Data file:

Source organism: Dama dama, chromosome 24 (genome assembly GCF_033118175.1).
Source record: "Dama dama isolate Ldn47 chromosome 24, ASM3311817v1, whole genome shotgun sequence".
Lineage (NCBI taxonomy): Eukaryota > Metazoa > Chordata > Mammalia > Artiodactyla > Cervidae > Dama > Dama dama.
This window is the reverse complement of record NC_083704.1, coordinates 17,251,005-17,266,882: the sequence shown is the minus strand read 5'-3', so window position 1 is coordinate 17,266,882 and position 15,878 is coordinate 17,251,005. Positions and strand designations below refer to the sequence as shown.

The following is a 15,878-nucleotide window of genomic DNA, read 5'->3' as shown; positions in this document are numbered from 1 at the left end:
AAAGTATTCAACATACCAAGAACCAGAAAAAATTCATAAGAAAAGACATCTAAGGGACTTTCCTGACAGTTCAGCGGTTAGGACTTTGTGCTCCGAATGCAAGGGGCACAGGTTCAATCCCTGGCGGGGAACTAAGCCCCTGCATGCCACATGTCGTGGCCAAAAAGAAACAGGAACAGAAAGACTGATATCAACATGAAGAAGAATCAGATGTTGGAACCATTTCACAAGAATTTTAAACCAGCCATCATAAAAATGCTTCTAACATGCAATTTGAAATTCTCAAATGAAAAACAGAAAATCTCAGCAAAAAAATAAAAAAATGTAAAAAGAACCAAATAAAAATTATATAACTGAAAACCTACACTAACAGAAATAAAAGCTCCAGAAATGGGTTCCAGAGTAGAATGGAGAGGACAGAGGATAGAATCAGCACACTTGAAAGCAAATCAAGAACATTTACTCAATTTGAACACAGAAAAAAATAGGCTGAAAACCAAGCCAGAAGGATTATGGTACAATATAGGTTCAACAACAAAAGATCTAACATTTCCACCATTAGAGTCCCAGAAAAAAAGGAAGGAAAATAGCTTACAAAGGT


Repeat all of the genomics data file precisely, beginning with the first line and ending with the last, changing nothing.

Source organism: Dama dama, chromosome 24 (genome assembly GCF_033118175.1).
Source record: "Dama dama isolate Ldn47 chromosome 24, ASM3311817v1, whole genome shotgun sequence".
Lineage (NCBI taxonomy): Eukaryota > Metazoa > Chordata > Mammalia > Artiodactyla > Cervidae > Dama > Dama dama.
This window is the reverse complement of record NC_083704.1, coordinates 17,251,005-17,266,882: the sequence shown is the minus strand read 5'-3', so window position 1 is coordinate 17,266,882 and position 15,878 is coordinate 17,251,005. Positions and strand designations below refer to the sequence as shown.

The following is a 15,878-nucleotide window of genomic DNA, read 5'->3' as shown; positions in this document are numbered from 1 at the left end:
AAAGTATTCAACATACCAAGAACCAGAAAAAATTCATAAGAAAAGACATCTAAGGGACTTTCCTGACAGTTCAGCGGTTAGGACTTTGTGCTCCGAATGCAAGGGGCACAGGTTCAATCCCTGGCGGGGAACTAAGCCCCTGCATGCCACATGTCGTGGCCAAAAAGAAACAGGAACAGAAAGACTGATATCAACATGAAGAAGAATCAGATGTTGGAACCATTTCACAAGAATTTTAAACCAGCCATCATAAAAATGCTTCTAACATGCAATTTGAAATTCTCAAATGAAAAACAGAAAATCTCAGCAAAAAAATAAAAAAATGTAAAAAGAACCAAATAAAAATTATATAACTGAAAACCTACACTAACAGAAATAAAAGCTCCAGAAATGGGTTCCAGAGTAGAATGGAGAGGACAGAGGATAGAATCAGCACACTTGAAAGCAAATCAAGAACATTTACTCAATTTGAACACAGAAAAAAATAGGCTGAAAACCAAGCCAGAAGGATTATGGTACAATATAGGTTCAACAACAAAAGATCTAACATTTCCACCATTAGAGTCCCAGAAAAAAAGGAAGGAAAATAGCTTACAAAGGT